Answer: Tests can be useful in identifying top job candidates, but it’s important to be thoughtful about how you incorporate testing into your hiring processes. Of course, it makes sense to select the most qualified candidate. However, you must ensure that your testing avoids a discriminatory adverse impact on the basis of a protected status such as race/ethnicity, gender, age, disability, etc.
Tips for Avoiding Employment Discrimination in Tests
Best Practices for Using Pre-Employment Tests
Candidates should be tested only for the skills needed on the job. For example, it wouldn’t make sense to test for basic accounting knowledge and math proficiency when hiring production line workers, but it would make sense when hiring accounting clerks.
These tests must be used uniformly for everyone who applies for the job, and never in a way that intentionally or unintentionally favors certain candidates or discriminates against other candidates.
These tests also must be properly validated, meaning they must accurately test for the specified skill(s) in an unbiased manner.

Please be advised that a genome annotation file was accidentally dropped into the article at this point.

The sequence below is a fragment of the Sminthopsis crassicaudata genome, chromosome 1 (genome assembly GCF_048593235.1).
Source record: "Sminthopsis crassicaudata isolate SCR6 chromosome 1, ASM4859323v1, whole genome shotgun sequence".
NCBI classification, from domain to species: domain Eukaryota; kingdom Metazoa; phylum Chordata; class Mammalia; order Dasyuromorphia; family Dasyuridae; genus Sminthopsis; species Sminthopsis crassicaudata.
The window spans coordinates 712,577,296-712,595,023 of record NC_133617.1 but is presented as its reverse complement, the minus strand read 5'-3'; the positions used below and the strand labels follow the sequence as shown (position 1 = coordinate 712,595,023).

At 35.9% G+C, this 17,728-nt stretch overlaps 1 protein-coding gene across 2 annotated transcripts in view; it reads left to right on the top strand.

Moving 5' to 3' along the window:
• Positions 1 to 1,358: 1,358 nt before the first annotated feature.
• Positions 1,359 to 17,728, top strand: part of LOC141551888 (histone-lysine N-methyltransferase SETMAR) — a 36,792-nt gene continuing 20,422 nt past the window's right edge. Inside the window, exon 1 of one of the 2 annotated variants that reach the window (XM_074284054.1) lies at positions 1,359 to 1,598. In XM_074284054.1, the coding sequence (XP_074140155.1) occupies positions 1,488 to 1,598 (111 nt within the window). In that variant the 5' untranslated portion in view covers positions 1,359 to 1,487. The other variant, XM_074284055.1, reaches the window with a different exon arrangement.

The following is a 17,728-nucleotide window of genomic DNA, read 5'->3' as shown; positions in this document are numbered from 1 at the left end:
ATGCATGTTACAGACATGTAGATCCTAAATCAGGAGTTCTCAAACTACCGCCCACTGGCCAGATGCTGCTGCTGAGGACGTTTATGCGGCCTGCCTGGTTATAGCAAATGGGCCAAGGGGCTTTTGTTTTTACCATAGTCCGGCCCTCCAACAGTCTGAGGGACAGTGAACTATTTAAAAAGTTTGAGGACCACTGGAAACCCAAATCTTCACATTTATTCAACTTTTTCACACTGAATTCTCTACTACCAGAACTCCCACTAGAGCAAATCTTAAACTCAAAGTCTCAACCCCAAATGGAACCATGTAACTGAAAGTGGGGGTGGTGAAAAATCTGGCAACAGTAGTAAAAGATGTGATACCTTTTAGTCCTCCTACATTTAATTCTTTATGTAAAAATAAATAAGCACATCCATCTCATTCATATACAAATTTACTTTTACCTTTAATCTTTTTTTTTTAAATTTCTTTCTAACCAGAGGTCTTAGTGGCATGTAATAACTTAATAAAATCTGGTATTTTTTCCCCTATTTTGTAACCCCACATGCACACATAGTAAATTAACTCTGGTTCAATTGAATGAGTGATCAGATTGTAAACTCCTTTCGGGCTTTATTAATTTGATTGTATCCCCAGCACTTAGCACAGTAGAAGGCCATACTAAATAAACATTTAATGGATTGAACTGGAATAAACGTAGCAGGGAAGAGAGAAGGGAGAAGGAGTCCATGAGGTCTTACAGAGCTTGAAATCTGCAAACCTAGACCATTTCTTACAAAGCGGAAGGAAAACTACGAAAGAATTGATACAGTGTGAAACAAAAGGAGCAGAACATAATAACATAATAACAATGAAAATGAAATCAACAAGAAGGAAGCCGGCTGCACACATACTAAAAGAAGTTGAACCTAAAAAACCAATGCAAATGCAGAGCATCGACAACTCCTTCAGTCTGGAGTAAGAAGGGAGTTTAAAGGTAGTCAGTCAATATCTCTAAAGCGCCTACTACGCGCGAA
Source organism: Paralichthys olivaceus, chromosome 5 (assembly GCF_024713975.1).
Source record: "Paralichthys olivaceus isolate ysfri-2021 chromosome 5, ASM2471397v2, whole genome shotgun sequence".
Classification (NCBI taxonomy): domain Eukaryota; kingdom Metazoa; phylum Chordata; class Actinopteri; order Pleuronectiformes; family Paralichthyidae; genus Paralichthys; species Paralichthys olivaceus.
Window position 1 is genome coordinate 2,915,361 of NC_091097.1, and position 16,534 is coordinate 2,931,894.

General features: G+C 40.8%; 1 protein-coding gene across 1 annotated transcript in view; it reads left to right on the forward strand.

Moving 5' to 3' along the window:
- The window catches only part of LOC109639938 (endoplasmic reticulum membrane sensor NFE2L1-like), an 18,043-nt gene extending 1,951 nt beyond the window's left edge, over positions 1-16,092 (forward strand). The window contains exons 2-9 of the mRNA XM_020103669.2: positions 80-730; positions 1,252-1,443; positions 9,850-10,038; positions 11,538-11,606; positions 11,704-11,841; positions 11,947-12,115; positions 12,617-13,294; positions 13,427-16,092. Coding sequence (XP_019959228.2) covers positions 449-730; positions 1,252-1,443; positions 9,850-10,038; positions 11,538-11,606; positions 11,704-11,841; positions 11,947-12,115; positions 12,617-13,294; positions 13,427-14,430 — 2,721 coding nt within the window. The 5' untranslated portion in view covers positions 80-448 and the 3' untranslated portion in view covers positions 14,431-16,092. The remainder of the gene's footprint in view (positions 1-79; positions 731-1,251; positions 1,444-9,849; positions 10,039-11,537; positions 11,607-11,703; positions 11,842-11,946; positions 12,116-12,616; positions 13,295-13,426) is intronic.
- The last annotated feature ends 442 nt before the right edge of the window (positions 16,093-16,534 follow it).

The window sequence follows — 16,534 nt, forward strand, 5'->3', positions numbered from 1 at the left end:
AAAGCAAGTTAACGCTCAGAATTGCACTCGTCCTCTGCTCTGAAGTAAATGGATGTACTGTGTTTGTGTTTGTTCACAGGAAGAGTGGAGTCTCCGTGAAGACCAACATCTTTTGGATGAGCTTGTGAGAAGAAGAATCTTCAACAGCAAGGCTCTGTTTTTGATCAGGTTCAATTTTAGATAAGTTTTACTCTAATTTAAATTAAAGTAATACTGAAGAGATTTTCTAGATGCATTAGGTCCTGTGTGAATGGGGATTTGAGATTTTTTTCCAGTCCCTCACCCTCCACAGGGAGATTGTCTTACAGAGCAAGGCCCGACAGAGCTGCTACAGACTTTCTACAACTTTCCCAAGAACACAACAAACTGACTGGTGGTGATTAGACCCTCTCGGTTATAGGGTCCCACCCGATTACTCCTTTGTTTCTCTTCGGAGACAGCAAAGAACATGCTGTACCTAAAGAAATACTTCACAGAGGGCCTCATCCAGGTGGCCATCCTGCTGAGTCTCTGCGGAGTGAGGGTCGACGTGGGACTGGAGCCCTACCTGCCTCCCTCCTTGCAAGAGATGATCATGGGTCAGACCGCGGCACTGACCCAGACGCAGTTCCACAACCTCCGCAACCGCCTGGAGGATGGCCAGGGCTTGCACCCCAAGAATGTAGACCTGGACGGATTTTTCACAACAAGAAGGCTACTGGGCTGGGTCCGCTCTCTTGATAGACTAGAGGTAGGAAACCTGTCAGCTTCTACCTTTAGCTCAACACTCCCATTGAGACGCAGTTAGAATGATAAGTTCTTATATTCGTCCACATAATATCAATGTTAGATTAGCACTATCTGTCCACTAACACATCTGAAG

Age Discrimination: A Word of Caution
Recently a federal judge agreed that a city employee with 27 years of experience deserved to have his age discrimination case heard in court, when his employer rejected him for a promotion to an inspector position because he scored slightly lower than the successful candidate (a much younger man) on three tests the employer created. The tests were used only for this single opening. Two of the tests measured skills using Microsoft Word and Excel, but the job posting didn’t mention proficiency in those programs as a requirement. Also, the two other long-term inspectors stated that strong skills in Word and Excel weren’t necessary to be successful on the job. As a result, the judge said the employer’s use of these tests raised enough questions to warrant a trial (Simonis v. City of Fort Wayne, ND Ind, May 2017).
Audit Your Practices, Refresh Your Knowledge
For more information about avoiding employment discrimination in tests, see the Equal Employment Opportunity Commission (EEOC)’s fact sheet about employment tests. Federal contractors should be aware that the Office of Federal Contract Compliance Programs (OFCCP) has issued a directive to its compliance officers on how to review tests as selection tools during an affirmative action audit. Both agencies rely on the Uniform Guidelines on Employee Selection Procedures, joint guidance issued by the EEOC, OFCCP, and the U.S. Department of Justice (DOJ) in 1978, and still relied upon today. If a test has an adverse impact, the employer has the burden of showing that the test is job-related and consistent with business necessity.